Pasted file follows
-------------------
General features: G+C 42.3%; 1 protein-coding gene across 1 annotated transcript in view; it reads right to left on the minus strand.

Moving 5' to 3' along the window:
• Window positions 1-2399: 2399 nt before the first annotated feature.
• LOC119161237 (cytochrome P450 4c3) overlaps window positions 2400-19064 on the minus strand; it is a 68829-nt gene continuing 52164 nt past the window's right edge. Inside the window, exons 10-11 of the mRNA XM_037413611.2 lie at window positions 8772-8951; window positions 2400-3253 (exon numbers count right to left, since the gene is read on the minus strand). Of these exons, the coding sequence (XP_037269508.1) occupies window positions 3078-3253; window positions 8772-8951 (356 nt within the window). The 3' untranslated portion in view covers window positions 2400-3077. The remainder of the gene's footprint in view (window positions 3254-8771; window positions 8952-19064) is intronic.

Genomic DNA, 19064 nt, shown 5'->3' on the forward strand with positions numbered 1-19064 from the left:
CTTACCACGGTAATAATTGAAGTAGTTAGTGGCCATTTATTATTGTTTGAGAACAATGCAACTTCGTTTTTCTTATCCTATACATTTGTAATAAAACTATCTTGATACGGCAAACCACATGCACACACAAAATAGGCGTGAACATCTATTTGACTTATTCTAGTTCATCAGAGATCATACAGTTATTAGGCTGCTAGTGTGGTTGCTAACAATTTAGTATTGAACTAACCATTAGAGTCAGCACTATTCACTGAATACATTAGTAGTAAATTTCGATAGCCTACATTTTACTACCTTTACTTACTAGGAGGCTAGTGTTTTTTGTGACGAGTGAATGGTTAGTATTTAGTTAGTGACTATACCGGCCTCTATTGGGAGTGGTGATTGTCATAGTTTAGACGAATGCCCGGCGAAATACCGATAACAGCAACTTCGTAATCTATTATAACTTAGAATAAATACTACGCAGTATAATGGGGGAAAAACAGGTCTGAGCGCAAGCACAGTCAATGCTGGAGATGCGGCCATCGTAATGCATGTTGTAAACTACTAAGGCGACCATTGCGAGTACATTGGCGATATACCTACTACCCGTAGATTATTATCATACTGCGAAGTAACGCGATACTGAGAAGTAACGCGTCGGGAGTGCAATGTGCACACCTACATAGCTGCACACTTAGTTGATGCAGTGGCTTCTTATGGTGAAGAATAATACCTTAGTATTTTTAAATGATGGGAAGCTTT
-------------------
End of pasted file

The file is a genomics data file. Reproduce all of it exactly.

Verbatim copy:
General features: G+C 42.3%; 1 protein-coding gene across 1 annotated transcript in view; it reads right to left on the minus strand.

Moving 5' to 3' along the window:
• Window positions 1-2399: 2399 nt before the first annotated feature.
• LOC119161237 (cytochrome P450 4c3) overlaps window positions 2400-19064 on the minus strand; it is a 68829-nt gene continuing 52164 nt past the window's right edge. Inside the window, exons 10-11 of the mRNA XM_037413611.2 lie at window positions 8772-8951; window positions 2400-3253 (exon numbers count right to left, since the gene is read on the minus strand). Of these exons, the coding sequence (XP_037269508.1) occupies window positions 3078-3253; window positions 8772-8951 (356 nt within the window). The 3' untranslated portion in view covers window positions 2400-3077. The remainder of the gene's footprint in view (window positions 3254-8771; window positions 8952-19064) is intronic.

Genomic DNA, 19064 nt, shown 5'->3' on the forward strand with positions numbered 1-19064 from the left:
CTTACCACGGTAATAATTGAAGTAGTTAGTGGCCATTTATTATTGTTTGAGAACAATGCAACTTCGTTTTTCTTATCCTATACATTTGTAATAAAACTATCTTGATACGGCAAACCACATGCACACACAAAATAGGCGTGAACATCTATTTGACTTATTCTAGTTCATCAGAGATCATACAGTTATTAGGCTGCTAGTGTGGTTGCTAACAATTTAGTATTGAACTAACCATTAGAGTCAGCACTATTCACTGAATACATTAGTAGTAAATTTCGATAGCCTACATTTTACTACCTTTACTTACTAGGAGGCTAGTGTTTTTTGTGACGAGTGAATGGTTAGTATTTAGTTAGTGACTATACCGGCCTCTATTGGGAGTGGTGATTGTCATAGTTTAGACGAATGCCCGGCGAAATACCGATAACAGCAACTTCGTAATCTATTATAACTTAGAATAAATACTACGCAGTATAATGGGGGAAAAACAGGTCTGAGCGCAAGCACAGTCAATGCTGGAGATGCGGCCATCGTAATGCATGTTGTAAACTACTAAGGCGACCATTGCGAGTACATTGGCGATATACCTACTACCCGTAGATTATTATCATACTGCGAAGTAACGCGATACTGAGAAGTAACGCGTCGGGAGTGCAATGTGCACACCTACATAGCTGCACACTTAGTTGATGCAGTGGCTTCTTATGGTGAAGAATAATACCTTAGTATTTTTAAATGATGGGAAGCTTT